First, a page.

Why Traders Should Keep It Simple
Definition of KISS
KISS is an acronym for the design principle "Keep it simple, Stupid,” meaning "Don't be stupid, keep it simple!". Other variations include "keep it short and simple" or "keep it simple and straightforward”. The KISS principle states that simplicity should be a key goal in design, and that unnecessary complexity should be avoided.
A KISS trader realizes that the most profitable trades, a great deal of the time, are those that are the simplest to spot. This type of stock trader, views this scenario as one of the simplest in nature, but realizes that it is the smartest type of trade because it produces the greatest profits.
I particularly like this type of trading at certain times, and the stock trader that adheres to this principles of a KISS trader, must be aware that it does not mean throwing out all the technical analysis and indicators but to simply (as it says) “KEEP IT SIMPLE”.
Some propose that it should follow its own advice by dropping the redundant letter and be just KIS, "keep it simple". Others believe that this final point is, in fact, essential.
Development of the Keep It Simple Stupid Concept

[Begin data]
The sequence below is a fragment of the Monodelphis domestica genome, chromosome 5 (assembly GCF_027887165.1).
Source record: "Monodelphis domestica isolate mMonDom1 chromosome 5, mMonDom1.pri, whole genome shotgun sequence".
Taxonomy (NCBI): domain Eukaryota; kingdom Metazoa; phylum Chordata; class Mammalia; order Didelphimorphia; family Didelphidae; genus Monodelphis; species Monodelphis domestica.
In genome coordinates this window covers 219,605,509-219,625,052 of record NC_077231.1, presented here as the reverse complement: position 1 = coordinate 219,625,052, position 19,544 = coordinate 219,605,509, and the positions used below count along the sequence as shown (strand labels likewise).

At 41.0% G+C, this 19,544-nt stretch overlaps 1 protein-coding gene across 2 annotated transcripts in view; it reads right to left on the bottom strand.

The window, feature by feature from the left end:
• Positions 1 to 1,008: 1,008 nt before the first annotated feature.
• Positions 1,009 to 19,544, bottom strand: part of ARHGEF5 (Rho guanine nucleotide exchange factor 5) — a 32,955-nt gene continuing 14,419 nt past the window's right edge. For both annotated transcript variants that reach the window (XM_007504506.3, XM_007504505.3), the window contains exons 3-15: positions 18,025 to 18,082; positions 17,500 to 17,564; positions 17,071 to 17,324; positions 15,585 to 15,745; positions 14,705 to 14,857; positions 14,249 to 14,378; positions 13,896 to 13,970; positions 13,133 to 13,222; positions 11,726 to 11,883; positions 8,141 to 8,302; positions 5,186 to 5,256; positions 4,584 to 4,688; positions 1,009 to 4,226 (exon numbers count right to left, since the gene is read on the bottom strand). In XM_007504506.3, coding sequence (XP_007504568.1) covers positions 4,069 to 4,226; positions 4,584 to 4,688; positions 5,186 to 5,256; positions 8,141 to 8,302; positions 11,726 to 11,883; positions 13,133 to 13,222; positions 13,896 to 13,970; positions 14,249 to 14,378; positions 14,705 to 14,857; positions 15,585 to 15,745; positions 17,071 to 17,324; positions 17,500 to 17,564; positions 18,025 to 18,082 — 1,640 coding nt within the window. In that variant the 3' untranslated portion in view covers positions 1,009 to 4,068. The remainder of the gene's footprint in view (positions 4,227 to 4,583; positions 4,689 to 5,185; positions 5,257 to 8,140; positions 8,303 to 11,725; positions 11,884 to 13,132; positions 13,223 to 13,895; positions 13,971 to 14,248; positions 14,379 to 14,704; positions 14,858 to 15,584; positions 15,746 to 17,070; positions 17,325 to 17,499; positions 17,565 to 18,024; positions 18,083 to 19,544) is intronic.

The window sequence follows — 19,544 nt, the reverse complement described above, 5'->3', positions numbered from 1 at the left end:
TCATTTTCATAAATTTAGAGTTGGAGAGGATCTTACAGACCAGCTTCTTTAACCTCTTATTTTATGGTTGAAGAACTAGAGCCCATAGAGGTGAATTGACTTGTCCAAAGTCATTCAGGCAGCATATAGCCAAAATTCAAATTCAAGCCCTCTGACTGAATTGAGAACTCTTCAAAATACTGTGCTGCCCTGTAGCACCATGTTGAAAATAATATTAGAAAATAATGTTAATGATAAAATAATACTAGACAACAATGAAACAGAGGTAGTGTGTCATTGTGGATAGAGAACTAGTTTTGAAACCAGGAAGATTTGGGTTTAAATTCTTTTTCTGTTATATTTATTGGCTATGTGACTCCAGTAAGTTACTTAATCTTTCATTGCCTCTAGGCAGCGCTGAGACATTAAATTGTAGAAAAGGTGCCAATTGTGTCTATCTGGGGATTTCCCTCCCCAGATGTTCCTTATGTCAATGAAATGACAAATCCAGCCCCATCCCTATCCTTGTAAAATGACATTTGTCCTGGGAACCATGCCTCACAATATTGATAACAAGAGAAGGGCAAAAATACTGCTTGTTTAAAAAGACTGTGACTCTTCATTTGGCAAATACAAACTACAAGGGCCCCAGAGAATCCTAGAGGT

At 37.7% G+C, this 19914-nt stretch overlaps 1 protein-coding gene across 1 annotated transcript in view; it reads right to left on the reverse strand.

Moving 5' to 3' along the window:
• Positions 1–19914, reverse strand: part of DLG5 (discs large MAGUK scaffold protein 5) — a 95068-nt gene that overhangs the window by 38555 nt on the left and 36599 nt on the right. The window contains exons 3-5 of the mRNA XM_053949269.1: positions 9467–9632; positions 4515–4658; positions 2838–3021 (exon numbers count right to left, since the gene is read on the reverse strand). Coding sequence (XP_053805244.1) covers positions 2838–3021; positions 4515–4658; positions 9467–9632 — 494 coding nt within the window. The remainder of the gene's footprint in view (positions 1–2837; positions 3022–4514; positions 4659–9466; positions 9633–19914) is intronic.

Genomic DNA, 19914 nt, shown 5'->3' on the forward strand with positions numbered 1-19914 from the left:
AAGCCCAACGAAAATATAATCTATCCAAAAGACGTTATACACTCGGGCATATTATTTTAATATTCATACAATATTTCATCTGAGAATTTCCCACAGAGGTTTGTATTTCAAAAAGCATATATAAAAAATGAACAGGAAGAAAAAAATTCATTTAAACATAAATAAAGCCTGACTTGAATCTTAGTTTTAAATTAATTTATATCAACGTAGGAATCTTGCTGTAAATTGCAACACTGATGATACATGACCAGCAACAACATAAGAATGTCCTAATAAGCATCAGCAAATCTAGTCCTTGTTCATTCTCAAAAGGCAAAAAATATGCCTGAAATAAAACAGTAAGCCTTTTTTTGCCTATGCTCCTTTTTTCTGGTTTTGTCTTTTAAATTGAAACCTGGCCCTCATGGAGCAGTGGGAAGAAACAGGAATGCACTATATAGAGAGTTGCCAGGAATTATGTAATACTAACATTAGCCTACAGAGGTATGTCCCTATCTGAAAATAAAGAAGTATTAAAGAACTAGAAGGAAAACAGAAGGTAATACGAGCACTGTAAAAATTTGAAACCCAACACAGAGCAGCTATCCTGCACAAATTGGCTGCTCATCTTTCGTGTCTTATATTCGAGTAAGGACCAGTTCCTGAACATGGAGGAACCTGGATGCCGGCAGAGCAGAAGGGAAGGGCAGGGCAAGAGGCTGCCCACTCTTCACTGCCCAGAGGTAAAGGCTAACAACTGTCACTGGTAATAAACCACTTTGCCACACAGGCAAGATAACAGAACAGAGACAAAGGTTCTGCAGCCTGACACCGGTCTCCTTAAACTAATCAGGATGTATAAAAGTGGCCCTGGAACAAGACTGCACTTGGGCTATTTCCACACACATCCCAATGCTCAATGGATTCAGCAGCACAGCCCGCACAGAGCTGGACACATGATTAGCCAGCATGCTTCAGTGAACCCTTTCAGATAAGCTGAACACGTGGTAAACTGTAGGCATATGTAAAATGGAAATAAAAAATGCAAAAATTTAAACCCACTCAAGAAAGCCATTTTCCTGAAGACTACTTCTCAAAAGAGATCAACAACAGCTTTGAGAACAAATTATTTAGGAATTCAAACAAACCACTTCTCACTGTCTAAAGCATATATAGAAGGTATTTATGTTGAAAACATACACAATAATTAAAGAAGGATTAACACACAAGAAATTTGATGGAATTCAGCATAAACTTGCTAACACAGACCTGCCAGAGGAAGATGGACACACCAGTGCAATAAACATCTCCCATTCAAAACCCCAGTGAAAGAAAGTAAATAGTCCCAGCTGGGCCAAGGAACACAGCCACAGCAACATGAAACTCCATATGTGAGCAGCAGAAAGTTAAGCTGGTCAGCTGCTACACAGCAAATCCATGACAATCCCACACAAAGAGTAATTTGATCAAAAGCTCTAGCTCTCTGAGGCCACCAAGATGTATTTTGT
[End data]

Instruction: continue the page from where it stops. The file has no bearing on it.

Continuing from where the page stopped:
The acronym was first coined by Kelly Johnson, lead engineer at the Lockheed Skunk Works (creators of the Lockheed U-2 and SR-71 Blackbird spy planes, among many others).
While popular usage translates is as 'Keep it simple, stupid', Johnson translated it as 'Keep it simple stupid', and this reading is still used by many authors. There was no implicit meaning that an engineer was stupid; just the opposite.
The principle is best exemplified by the story of Johnson handing a team of design engineers a handful of tools, with the challenge that the jet aircraft they were designing must be repairable by an average mechanic in the field under combat conditions with only these tools. Hence, the 'stupid' refers to the relationship between the way things break and the sophistication available to fix them.
The acronym is used by many in the United States Air Force.